In the span of 30 days my grandparents – Everlyn and Raymond – lost their individual fights with Cancer, and though it caught them at the winding spectrum of their lives, I still can’t help feel cheated.
It cheats, almost rewriting the rulebook on how one’s life concludes or is remembered.
Cancer is lazy, sluggish; purposefully inebriated. At times taking years to materialize, like a storm cloud moving across the sea powered on invisible tortoise legs. And at others times blowing through one’s life like an open front door – taking; stealing, in a moment’s eye. But always toward the end, Cancer proves rapacious and inexorable, tearing down lives in a matter of months. Reshaping memories in seconds.
It’s selfish, this disease, this grouping of eaters, as it spares no demographic, but cheats earnestly.
As I write this I can’t help but toy with the body politic that is my own humanity – my mortality – and wonder “..are the choices I’ve made thusly prepared me to have the same kind of family nest my grandparents had?” – shit, I’m still not use to referring to them in the past tense.
There are a scrum of emotions on my mind right now, and though I’m incline to feel any one way about them, I will not employ a casual or conservation esteem on this matter(not now). I will not restrain myself.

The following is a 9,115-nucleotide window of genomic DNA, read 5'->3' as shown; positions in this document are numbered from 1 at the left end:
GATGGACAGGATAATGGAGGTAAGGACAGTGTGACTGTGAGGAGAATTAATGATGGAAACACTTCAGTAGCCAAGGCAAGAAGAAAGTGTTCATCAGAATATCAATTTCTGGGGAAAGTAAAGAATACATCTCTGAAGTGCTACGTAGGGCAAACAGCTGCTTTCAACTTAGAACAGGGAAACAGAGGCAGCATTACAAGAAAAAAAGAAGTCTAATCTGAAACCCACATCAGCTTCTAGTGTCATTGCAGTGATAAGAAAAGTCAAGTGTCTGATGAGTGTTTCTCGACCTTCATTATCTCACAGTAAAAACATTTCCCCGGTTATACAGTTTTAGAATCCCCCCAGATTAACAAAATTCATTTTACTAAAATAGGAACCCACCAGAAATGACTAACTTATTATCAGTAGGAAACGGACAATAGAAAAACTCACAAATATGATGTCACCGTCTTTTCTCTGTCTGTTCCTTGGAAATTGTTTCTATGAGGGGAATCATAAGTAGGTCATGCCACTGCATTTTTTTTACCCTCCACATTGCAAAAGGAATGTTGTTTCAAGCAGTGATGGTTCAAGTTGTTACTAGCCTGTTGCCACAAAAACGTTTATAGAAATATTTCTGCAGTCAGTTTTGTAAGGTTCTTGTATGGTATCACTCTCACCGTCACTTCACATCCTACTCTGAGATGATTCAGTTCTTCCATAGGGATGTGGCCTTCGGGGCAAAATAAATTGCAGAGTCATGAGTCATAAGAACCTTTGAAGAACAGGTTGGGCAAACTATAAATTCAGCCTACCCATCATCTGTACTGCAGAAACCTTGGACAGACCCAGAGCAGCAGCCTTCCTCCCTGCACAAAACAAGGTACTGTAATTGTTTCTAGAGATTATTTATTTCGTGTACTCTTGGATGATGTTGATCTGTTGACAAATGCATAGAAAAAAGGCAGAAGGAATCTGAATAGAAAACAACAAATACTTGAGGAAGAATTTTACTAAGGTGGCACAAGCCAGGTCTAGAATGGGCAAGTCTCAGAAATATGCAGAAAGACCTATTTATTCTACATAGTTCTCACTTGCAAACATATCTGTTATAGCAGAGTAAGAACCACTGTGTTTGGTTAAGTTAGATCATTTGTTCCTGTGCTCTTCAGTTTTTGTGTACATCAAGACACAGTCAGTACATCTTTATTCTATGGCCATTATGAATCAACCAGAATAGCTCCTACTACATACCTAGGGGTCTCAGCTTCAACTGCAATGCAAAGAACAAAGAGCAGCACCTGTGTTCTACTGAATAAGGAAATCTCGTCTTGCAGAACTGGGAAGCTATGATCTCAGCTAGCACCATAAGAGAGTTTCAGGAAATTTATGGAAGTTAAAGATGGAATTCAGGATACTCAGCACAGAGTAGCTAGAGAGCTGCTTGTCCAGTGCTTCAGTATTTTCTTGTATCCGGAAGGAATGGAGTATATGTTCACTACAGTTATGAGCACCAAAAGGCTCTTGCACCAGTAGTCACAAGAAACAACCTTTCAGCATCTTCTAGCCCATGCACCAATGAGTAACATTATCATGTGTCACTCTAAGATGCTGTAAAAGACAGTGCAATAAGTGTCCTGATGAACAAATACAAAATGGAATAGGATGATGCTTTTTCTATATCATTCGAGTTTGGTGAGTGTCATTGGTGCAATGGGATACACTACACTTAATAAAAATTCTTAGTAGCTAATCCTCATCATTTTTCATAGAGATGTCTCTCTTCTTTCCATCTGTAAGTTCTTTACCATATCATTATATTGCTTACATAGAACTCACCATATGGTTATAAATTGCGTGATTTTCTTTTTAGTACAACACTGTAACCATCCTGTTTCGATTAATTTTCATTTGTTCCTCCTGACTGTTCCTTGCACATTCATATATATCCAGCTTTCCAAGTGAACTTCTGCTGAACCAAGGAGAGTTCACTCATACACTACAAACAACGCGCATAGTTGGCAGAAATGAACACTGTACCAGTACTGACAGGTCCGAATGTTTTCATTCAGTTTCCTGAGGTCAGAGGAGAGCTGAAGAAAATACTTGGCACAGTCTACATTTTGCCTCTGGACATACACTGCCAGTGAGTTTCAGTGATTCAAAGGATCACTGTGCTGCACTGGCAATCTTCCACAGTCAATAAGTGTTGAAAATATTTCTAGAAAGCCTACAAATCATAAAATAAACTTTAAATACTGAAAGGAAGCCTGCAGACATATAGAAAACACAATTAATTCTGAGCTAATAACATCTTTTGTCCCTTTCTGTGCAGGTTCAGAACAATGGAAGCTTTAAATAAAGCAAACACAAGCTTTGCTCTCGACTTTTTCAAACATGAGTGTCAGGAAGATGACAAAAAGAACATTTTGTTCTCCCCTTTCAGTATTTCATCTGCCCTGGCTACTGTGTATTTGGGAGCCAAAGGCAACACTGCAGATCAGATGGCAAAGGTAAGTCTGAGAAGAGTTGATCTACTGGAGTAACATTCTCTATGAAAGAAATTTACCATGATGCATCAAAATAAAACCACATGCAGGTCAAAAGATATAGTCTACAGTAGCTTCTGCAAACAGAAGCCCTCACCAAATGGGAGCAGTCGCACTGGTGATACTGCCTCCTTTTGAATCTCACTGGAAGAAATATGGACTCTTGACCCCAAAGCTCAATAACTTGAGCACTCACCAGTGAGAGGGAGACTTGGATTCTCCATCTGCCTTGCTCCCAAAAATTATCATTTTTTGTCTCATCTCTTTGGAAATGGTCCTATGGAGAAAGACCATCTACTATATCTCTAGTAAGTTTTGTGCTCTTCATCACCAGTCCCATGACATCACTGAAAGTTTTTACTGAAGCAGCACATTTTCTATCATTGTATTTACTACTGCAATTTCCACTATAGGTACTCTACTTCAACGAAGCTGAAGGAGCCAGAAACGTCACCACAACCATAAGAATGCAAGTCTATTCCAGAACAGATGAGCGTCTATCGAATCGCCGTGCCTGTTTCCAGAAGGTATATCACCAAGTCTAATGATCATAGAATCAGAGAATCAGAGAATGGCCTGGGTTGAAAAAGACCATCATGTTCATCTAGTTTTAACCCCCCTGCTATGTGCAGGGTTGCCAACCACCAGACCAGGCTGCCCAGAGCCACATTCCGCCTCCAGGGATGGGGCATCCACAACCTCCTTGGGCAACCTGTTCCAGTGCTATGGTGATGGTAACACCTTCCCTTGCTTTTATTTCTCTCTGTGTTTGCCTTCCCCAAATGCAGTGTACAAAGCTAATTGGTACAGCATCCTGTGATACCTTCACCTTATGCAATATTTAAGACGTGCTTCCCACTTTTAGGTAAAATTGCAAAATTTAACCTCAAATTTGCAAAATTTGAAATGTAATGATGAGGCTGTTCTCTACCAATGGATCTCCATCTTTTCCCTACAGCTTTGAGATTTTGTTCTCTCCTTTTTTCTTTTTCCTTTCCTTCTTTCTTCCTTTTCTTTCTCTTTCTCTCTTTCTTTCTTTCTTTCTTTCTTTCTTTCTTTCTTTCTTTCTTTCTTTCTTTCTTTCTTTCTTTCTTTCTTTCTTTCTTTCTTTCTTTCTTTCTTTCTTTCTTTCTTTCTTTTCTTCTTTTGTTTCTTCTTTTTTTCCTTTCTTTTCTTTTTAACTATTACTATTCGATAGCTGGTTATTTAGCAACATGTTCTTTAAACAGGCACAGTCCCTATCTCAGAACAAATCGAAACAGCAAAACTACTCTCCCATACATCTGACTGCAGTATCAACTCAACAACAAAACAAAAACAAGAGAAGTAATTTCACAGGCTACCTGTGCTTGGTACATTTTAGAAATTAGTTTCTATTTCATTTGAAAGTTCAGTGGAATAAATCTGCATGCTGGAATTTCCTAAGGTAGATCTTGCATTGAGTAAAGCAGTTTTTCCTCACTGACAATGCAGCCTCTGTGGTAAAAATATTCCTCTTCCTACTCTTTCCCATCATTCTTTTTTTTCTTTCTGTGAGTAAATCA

There is no one enemy in all of this, no target to aim my distasteful comments toward. Cancer too is omnipresent. And even in this, when prepared to release a volley of my own discontent, I am cheated.
Cancer has snatched many away – many personal lives snuffed out, after months or days of fighting the pure fight for a promise of continuous breath. I know I don’t need any formal experiences on this matter; I don’t need to point to a pedigree of education to prove my distain on this topic. We are all, at one time or another, professionals when it comes to experiencing, explaining, or accepting Cancer.
I don’t want this to be an open entry on what transpires next. I will not make this an item of compassion seething enquiry. I held my tongue, and all signs of personal promotion, when my Grandfather passed two weeks ago. I will not invite, though it is both warm and merit-conditioned, any words on this subject.
I am angry. But it will pass. My thoughts are now mixed up, after spending a good year repairing the locomotion and rails it rolled upon.
But, I am angry.